New USAID chief economist Dean Karlan.
New USAID chief economist Dean Karlan. | Yale/ Michael Marsland

Dean Karlan explains his plan to get USAID to take evidence more seriously.

The US spends more, in absolute dollars, on foreign aid than any other rich nation. But a lot of development experts question whether the primary American aid institution, the US Agency for International Development (USAID), is spending its budget in a way that helps the most people, most effectively.

USAID relies heavily on a small number of well-connected contractors to deliver most aid, while other groups are often deterred from even applying by the process’s complexity. Use of rigorous evaluation methods like randomized controlled trials — where development programs are tested on a random subset of the target population to see if they work — are the exception, not the norm. If the goal is for the vast majority of USAID’s $41 billion-odd annual budget to go to proven, evidence-based programs implemented in a cost-effective way, a goal that its administrators have shared for decades, there’s still a long way to go.

One of the agency’s current leaders tasked with changing this status quo is its chief economist, Dean Karlan. At the time of his appointment last year, Karlan was already a giant in the field of development economics. He founded Innovations for Poverty Action, one of the most influential research groups conducting rigorous evaluations of anti-poverty interventions in the developing world, and has taught at Princeton, Yale, and most recently Northwestern. His papers have touched on everything from efforts to increase household savings in the Philippines to agricultural insurance in Ghana to entrepreneurship classes in Peru.

His appointment was perceived as a major victory for people in and around USAID who want its programs to rely more on rigorous evidence, and Karlan reached out to Future Perfect for his first public interview on his approach to the job. A transcript of our conversation, edited for length and clarity, follows.

Dylan Matthews

I’m curious about how one goes about integrating evidence into the USAID spending process.

What’s your model of how that works? How does the agency budget go from unallocated to allocated to specific projects? And where are the points where you can inject evidence into that?

Dean Karlan

There’s one punchline philosophy, which is to apply a bit of behavioral economics to the process. The mantra of applied behavioral economics is to make it easy. Make it easy for people to do the thing that they would say they want to do in a moment of deep reflection and full information.

That doesn’t actually tell you much, but it does tell you that we’re trying to understand the processes that are in place, and how to get information in the right way to the right people at that right point in time.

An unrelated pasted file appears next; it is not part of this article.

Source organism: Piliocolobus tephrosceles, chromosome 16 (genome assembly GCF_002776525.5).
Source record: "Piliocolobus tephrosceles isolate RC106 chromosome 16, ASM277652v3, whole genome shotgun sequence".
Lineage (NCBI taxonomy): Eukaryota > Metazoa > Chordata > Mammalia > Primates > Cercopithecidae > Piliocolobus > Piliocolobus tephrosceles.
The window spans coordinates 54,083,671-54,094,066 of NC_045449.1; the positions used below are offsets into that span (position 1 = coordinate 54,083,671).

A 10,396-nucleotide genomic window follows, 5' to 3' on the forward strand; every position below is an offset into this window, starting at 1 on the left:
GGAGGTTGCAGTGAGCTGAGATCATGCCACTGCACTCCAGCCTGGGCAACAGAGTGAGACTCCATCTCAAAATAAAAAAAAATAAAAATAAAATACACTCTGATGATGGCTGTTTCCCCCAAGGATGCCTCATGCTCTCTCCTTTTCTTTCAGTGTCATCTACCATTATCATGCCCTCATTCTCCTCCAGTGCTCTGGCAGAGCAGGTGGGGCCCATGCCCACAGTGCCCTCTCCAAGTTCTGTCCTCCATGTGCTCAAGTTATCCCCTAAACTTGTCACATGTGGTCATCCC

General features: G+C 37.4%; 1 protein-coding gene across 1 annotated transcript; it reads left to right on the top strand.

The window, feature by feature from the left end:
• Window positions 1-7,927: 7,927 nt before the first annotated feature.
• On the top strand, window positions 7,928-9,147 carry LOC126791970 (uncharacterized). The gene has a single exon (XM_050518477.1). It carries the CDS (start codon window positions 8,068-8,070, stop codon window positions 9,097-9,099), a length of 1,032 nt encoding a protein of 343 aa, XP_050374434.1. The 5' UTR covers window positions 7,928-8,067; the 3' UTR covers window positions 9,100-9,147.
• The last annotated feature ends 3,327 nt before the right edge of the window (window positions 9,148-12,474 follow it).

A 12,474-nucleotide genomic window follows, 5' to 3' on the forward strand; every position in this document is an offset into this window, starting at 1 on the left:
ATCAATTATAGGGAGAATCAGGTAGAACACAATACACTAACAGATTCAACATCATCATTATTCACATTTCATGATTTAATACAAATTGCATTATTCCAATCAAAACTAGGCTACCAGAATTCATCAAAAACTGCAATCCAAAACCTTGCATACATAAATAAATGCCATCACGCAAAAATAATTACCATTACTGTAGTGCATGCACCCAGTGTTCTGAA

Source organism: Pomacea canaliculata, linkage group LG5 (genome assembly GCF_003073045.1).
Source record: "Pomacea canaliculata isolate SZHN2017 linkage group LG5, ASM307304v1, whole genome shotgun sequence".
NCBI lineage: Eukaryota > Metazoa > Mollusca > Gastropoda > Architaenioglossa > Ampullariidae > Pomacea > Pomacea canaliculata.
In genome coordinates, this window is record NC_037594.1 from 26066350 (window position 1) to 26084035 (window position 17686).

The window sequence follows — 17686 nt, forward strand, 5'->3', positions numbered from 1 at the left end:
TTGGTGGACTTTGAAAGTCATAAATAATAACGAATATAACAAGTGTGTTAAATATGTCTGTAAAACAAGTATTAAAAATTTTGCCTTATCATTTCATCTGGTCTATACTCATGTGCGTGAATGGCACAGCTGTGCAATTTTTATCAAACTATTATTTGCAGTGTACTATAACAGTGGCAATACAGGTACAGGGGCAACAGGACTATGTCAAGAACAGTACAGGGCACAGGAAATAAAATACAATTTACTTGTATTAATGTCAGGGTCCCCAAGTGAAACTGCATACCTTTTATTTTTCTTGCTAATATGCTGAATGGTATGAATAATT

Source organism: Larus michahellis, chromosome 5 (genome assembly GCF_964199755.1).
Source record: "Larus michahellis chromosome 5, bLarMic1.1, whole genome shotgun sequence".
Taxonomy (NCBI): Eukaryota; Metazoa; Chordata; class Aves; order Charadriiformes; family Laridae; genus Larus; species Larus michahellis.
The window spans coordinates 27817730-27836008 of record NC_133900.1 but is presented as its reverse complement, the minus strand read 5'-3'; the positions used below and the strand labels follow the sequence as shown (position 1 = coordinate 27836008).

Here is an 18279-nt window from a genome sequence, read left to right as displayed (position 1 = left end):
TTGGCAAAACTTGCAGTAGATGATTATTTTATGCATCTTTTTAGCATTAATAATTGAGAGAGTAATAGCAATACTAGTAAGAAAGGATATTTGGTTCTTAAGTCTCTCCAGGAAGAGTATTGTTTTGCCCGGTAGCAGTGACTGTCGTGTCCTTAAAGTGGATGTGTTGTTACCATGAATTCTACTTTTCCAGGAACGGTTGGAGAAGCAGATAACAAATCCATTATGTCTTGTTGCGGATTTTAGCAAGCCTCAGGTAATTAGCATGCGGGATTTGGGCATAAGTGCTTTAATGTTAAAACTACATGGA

I was really overwhelmed with welcome emails, welcome notes, welcome sentiments. There’s a lot of like-minded people in USAID. I’m not saying it’s been perfect, but there’s been a lot of welcoming people who say, “I want to make these changes, here’s where the challenges have been.”

We have not produced in academia the kinds of “how-to” guides dialed into the kinds of things USAID does. It’s not the nature of what academics do. Some of what we need to do is more meta-analysis, more and more synthesizing of the existing research to the specific kinds of programs that USAID does.

It’s not just a collection of interesting papers, but more prescriptive. That’s part of what I mean by “make it easy.” Say you’re a really enterprising person in a [USAID country] mission, and said, “I’m going to go read Dean’s paper on financial inclusion.” My paper was not really dialed in to them in a way that would lend itself to saying, “What exactly do I stick in this request for proposals as an activity design?”

That’s one set of work. Some of it is about is about culture change and some of it is about education. It’s taking people who are super eager, but just not as exposed to what constitutes strong evidence and what’s weak evidence. One of the most important shifts is recognizing that when we talk about using evidence, we’re not talking about using USAID evidence. We’re talking about using the global evidentiary base.

There’s a kind of a cultural instinct, when you ask, “What’s the evidence we have on X,” to look inside USAID and what USAID has produced. In fact, evidence is evidence. Who cares who paid for it? The cash studies are a perfect example of this. Sure, USAID has some landmark projects, which are super exciting. But the fact is, that’s something like 5 or 10 percent of the evidentiary base of the impact of cash transfer programs. So if you want to know what to expect from giving out cash to people, you don’t just look at the things that USAID paid for.

Dylan Matthews

Sometimes what people mean by “effectiveness” versus “cost-effectiveness” versus “evaluation” versus “impact evaluations” can get a little muddled. There are subtle but very important distinctions between these things.